Earl White can be seen over the right shoulder of Tommy Jarrell in this old photo. Pat Jarrett/Virginia Humanities

Fiddlin Earl White might be known best for his time with the Green Grass Cloggers, a dance group formed at Eastern Carolina University after Dudley Culp learned some moves from Evelyn Smith Farmer of Fries. Earl co-founded the group with Culp, then called home from the university to tell his parents he was dropping out of school to clog professionally. Since then he’s been dancing and preserving Black traditions in Appalachian and Old Time music around the world. His presentations on Black traditions in Old Time music have routinely been standing-room only.

Earl danced around the world, with the Green Grass Cloggers sharing stages with the likes of Jefferson Airplane and Littlefeet, while also dancing at old time festivals and fiddlers’ conventions like Mt. Airy and Galax. There is even a clogging moved named for him, The Earl.

After a career in the medical field Earl is returning to his roots in the old time community. He and his partner Adrienne Davis started Big Indian Farm where they raise sheep and chickens, work the land and bake bread. This summer they are going to be combining these interests and breaking bread with musicians at their first ever Big Indian Music Camp at their farm.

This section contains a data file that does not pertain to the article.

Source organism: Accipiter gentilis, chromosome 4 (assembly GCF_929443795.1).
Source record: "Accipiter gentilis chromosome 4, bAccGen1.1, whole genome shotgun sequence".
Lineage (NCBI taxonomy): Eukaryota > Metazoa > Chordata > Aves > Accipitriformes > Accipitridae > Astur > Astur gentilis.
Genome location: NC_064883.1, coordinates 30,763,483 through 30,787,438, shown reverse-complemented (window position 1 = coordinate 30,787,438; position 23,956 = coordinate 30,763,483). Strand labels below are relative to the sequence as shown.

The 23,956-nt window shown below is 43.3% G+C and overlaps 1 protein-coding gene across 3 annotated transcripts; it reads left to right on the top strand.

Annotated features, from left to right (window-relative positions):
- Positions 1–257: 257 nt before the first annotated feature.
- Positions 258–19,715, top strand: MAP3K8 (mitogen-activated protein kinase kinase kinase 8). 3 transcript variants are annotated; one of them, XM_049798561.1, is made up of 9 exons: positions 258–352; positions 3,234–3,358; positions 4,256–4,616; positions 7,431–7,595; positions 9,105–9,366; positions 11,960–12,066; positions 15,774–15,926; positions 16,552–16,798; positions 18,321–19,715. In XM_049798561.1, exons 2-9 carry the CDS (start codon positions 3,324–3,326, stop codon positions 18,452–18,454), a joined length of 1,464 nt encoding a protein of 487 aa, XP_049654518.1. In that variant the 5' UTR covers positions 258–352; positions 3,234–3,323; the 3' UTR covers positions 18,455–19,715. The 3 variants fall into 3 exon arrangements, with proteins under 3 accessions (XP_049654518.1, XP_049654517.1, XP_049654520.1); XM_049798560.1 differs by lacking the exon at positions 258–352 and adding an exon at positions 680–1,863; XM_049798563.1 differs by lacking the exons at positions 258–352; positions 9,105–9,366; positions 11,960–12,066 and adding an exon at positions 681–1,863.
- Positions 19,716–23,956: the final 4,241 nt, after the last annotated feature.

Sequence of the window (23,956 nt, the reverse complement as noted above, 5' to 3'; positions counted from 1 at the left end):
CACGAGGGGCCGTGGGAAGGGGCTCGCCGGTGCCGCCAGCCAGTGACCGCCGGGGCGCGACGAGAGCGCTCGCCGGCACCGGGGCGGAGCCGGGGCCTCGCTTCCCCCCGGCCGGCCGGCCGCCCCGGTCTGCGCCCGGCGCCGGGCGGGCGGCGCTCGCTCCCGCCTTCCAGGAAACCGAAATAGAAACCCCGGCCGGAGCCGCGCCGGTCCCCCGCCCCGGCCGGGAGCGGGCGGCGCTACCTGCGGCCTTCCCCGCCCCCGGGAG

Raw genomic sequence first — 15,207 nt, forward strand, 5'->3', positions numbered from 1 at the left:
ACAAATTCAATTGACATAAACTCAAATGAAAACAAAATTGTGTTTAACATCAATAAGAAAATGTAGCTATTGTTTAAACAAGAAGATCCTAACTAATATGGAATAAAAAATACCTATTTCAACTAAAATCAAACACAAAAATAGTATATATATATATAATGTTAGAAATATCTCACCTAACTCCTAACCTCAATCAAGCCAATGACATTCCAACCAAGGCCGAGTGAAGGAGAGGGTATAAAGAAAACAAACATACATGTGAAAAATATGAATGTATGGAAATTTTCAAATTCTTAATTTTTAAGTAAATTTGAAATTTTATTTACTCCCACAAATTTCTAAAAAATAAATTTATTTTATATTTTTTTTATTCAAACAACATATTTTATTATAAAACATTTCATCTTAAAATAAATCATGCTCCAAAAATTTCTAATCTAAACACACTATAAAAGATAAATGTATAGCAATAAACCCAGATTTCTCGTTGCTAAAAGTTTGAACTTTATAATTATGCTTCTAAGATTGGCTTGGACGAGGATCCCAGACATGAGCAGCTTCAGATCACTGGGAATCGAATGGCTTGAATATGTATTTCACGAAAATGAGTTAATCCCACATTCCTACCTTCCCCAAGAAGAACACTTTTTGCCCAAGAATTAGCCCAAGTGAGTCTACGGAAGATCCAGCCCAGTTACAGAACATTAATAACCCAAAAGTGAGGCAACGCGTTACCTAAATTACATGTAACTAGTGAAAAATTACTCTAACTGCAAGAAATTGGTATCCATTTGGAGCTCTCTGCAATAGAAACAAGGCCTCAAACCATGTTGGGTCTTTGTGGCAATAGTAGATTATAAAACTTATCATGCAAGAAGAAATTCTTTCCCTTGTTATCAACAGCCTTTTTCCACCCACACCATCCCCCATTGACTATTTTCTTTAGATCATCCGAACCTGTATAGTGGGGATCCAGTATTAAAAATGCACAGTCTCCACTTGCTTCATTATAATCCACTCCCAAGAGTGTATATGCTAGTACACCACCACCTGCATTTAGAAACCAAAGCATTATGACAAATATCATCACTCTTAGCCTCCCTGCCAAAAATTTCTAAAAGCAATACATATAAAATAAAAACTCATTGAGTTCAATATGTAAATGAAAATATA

Spots are still available for the June 23-27 camp, featuring multi-instrumentalist Danny Knicely, Steve Martin Banjo Prize winner Vic Furtado, two-time IBMA Bass Player of the Year Mark Schatz and the man himself Earl White. The camps will focus on instruction from the musicians in an outdoor setting with informal jams and meals provided. Tickets for the workshop is $550 for adults and $400 for children 12 and under.

From left Vic Furtado, Danny Knicely Earl White and Eli Wildman walk around Big Indian Farm. Pat Jarrett/Virginia Humanities